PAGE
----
Hasidic reggae artist Matisyahu performed for 30 minutes at Tower Records in Northridge on March 9 in front of hundreds of screaming teenagers that had come out for the free concert and signing of his new CD “Youth.”
Packed in the parking lot outside the record store, the crowd got to see Matisyahu and his three-man band, Roots Tonic, perform songs from the new CD and from his previous albums, to which the audience sang along in the choruses.
He performed old songs like “Close My Eyes” and “Raise Me Up” as well as “Dispatch the Troops” and “Jerusalem” from “Youth.”
Matisyahu is on his way to become a household name with his religious lyrics over groovy reggae beats and an enchanting energy. His music not only appeals to the Jewish fans, but also real Rastafarians and mainstream audiences.
His third album “Youth” dropped on March 7 and it has a slightly different sound than “Shake off the Dust?Arise” and “Live at Stubb’s.”
“Youth” doesn’t have the same reggae feel to it as the previous two do. It starts off promising with “Fire of Heaven/ Altar of Earth,” which has a nice reggae vibe to it, but after that it gets hard to classify this CD as a reggae album.
On songs like “What I’m Fighting For,” “Indestructible” and “Jerusalem” the music is anything but reggae. That doesn’t mean they are not good songs, but it is not what was expected from an artist who held his own on the same stage as reggae greats Gregory Isaacs and Ras Michael at the Ragga Muffins Festival a few weeks ago.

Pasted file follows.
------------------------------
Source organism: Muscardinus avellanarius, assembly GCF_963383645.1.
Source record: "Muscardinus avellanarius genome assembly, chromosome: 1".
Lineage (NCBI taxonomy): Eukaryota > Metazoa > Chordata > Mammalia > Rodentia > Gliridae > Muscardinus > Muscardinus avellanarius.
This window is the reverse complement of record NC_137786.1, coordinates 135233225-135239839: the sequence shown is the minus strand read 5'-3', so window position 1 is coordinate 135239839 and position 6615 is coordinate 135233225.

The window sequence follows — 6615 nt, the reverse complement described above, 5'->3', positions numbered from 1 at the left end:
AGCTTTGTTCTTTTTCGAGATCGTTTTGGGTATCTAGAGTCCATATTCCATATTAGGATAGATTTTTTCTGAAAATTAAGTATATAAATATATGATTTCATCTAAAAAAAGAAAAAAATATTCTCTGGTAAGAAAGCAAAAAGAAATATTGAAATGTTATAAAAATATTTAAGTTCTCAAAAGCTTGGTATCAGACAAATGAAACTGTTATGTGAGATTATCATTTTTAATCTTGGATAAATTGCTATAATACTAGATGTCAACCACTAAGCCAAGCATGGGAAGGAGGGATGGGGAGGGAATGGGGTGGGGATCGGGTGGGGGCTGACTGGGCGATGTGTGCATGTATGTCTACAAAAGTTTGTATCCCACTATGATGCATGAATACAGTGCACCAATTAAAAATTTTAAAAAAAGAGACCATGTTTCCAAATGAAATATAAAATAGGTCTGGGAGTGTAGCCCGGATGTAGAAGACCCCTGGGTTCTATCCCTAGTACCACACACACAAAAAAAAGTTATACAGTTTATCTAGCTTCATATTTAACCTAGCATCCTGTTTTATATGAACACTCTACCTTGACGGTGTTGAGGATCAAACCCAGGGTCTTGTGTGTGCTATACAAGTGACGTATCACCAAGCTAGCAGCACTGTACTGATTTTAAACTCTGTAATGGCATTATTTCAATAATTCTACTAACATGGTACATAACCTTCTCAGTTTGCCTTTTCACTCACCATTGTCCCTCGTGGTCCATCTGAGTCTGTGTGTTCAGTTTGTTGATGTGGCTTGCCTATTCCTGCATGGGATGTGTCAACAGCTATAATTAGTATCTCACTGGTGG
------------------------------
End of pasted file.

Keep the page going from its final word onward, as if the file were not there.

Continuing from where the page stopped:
The Caribbean vibe is missing on half the songs, which was hard to accept at first. After listening to it a couple of more times, however, it gets better. On “Jerusalem” Matisyahu sings about the atrocities Jewish people have been through in history and the importance to remember that today. “Jerusalem, if I forget you, let my right hand forget what it’s supposed to do,” he sings in the chorus.
In “Late Night in Zion” Matisyahu’s words flow poetically with lines like, “Wisdom reigns like water/ from the heavens to below/ crush my earth/ seeds sow/ garden starts to grow/ you know you’ve got to rise/ although you like to flow.”
On “Indestructible,” Matisyahu does some background beatboxing, showing that he still has the hip-hop flavor in his repertoire, which is otherwise neglected on “Youth.” He sporadically throws in sections of rapping in other songs, changing up the tempo from the melodic pace he otherwise uses.
Somehow “King Without a Crown” found its way on to this album too, probably making it the first time in history one song has been on three consecutive CD’s by the same artist, not counting greatest hits albums. This is kind of a studio version of the way he performs it live, but you can’t capture the atmosphere and energy from “Live at Stubb’s” so why even bother putting it on here?
For the people who buy the album early enough at a Tower Records store, there is a treat waiting inside. An exclusive Tower special edition dub EP with five tracks on it, which is where all the reggae vibes were hiding.
Overall this is a good CD, but expectations grow with fame and personally I had higher expectations for Matisyahu’s third album.
Johan Mengesha can be contacted at email@example.com.